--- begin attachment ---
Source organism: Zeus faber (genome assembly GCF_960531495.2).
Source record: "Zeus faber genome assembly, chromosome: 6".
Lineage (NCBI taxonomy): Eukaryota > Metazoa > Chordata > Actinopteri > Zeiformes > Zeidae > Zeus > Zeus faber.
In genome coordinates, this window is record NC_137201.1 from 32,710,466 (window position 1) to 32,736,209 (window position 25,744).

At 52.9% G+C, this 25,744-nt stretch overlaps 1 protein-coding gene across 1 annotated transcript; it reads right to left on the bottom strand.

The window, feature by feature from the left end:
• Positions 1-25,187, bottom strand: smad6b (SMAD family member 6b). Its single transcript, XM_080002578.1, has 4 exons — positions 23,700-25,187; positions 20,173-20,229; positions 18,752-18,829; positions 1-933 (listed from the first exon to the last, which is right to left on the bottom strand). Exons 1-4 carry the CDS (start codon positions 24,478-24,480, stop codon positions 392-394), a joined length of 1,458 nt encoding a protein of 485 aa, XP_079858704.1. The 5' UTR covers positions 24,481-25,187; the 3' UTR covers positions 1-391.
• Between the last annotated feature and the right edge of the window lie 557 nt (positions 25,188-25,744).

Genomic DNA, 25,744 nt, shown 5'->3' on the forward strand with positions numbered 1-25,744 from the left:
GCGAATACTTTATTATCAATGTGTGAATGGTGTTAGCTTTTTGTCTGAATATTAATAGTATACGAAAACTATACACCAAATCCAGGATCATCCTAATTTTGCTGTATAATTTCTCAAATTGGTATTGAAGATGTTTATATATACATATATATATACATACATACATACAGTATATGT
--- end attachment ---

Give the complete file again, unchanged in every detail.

Source organism: Zeus faber (genome assembly GCF_960531495.2).
Source record: "Zeus faber genome assembly, chromosome: 6".
Lineage (NCBI taxonomy): Eukaryota > Metazoa > Chordata > Actinopteri > Zeiformes > Zeidae > Zeus > Zeus faber.
In genome coordinates, this window is record NC_137201.1 from 32,710,466 (window position 1) to 32,736,209 (window position 25,744).

At 52.9% G+C, this 25,744-nt stretch overlaps 1 protein-coding gene across 1 annotated transcript; it reads right to left on the bottom strand.

The window, feature by feature from the left end:
• Positions 1-25,187, bottom strand: smad6b (SMAD family member 6b). Its single transcript, XM_080002578.1, has 4 exons — positions 23,700-25,187; positions 20,173-20,229; positions 18,752-18,829; positions 1-933 (listed from the first exon to the last, which is right to left on the bottom strand). Exons 1-4 carry the CDS (start codon positions 24,478-24,480, stop codon positions 392-394), a joined length of 1,458 nt encoding a protein of 485 aa, XP_079858704.1. The 5' UTR covers positions 24,481-25,187; the 3' UTR covers positions 1-391.
• Between the last annotated feature and the right edge of the window lie 557 nt (positions 25,188-25,744).

Genomic DNA, 25,744 nt, shown 5'->3' on the forward strand with positions numbered 1-25,744 from the left:
GCGAATACTTTATTATCAATGTGTGAATGGTGTTAGCTTTTTGTCTGAATATTAATAGTATACGAAAACTATACACCAAATCCAGGATCATCCTAATTTTGCTGTATAATTTCTCAAATTGGTATTGAAGATGTTTATATATACATATATATATACATACATACATACAGTATATGT